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Piecemeal Justice for Murder of Russian Opposition Leader

Masterminds Behind Killing of Boris Nemtsov Still at Large

Zaur Dadayev (R) and Khamzat Bakhayev, two of five people convicted of involvement in the killing of Russian opposition leader Boris Nemtsov, stand inside the defendants' cage during their sentencing hearing at the Moscow military district court, Russia, July 13, 2017. © 2017 Reuters

A court in Moscow today handed down a verdict in the murder case of Boris Nemtsov, the prominent opposition leader and former deputy prime minister of Russia who was brazenly killed just outside the Kremlin's walls two and a half years ago. Zaur Dadaev, accused of pulling the trigger, was sentenced to 20 years in jail; his four accomplices received prison sentences ranging from 11 to 19 years. The defendants deny their guilt and will appeal the sentence. Regardless of whether they actually carried out the killing, proper justice has still not been served. While the judge described Nemtsov’s murder as a contract killing, the ruling makes no reference to those behind it. The masterminds have gone unpunished.

Nemtsov, one of the strongest opposition voices in Russia, spoke out powerfully against government corruption. In 2013, he published a scathing report on massive corruption in the preparations for the 2014 Sochi Olympics. At the time of his death, he was working on a report on Russia’s involvement in the war in Ukraine. He was also a vehement critic of Ramzan Kadyrov, Chechnya’s ruthless strongman, who, with the tacit blessing of the Kremlin, gradually built a tyranny there, eradicating all forms of dissent through brutal repression.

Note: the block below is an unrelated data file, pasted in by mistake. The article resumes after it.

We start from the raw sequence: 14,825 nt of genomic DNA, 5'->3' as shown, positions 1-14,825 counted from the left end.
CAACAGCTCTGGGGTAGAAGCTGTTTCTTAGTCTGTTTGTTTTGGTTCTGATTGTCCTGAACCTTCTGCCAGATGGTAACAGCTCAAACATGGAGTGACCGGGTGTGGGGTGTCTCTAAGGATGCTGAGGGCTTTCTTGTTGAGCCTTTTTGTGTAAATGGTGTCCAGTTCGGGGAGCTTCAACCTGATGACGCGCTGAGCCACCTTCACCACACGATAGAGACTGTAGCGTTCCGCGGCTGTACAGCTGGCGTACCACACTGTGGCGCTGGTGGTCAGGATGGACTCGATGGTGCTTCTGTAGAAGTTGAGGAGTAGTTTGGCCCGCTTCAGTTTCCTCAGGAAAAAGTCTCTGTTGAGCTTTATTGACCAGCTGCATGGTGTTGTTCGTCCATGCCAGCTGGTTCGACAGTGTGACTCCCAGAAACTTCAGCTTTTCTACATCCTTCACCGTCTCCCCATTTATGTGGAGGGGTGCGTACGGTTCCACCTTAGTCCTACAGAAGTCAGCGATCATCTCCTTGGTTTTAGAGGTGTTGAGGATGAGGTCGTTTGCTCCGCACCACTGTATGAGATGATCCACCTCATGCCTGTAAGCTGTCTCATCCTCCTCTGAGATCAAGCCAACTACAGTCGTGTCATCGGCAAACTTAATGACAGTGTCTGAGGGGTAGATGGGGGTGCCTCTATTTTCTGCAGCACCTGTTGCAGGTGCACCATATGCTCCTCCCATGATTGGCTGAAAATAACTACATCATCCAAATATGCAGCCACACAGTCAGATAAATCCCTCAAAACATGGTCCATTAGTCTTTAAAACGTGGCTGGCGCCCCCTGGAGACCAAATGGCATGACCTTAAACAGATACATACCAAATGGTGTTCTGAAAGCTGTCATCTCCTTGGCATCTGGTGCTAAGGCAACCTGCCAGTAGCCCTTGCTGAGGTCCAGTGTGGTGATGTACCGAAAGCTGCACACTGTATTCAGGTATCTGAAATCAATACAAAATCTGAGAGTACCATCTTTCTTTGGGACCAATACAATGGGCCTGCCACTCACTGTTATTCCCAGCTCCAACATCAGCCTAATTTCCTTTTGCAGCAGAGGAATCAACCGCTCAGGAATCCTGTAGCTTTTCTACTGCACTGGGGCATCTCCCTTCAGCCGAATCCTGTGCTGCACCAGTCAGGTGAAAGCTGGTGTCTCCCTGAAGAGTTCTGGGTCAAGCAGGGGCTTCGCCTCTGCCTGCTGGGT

On the evening of February 27, 2015, Nemtsov was walking with a woman over a bridge near the Kremlin when a car pulled up next to them, and a male passenger shot him at least four times. The murder investigation quickly identified seven suspects, four of whom were either active or former members of Chechen law enforcement and security agencies; the others were either also from Chechnya or of Chechen origin.

The authorities arrested five of the suspects, but have been unable to even question a key suspect, Ruslan Geremeev, who at the time of Nemtsov’s murder was serving as deputy commander of a law enforcement battalion in Chechnya that is under Kadyrov’s control. According to numerous media reports, Geremeev is currently in Chechnya. Geremeev denied any involvement in Nemtsov’s killing and Kadyrov, who spoke of the suspects fondly, hinted that he had been framed.

Legal experts and observers have criticized the nine-month-long murder trial as perfunctory and flawed. Today may have delivered a verdict, but a key suspect still hasn’t been interrogated, and the masterminds of this brazen murder are walking free.

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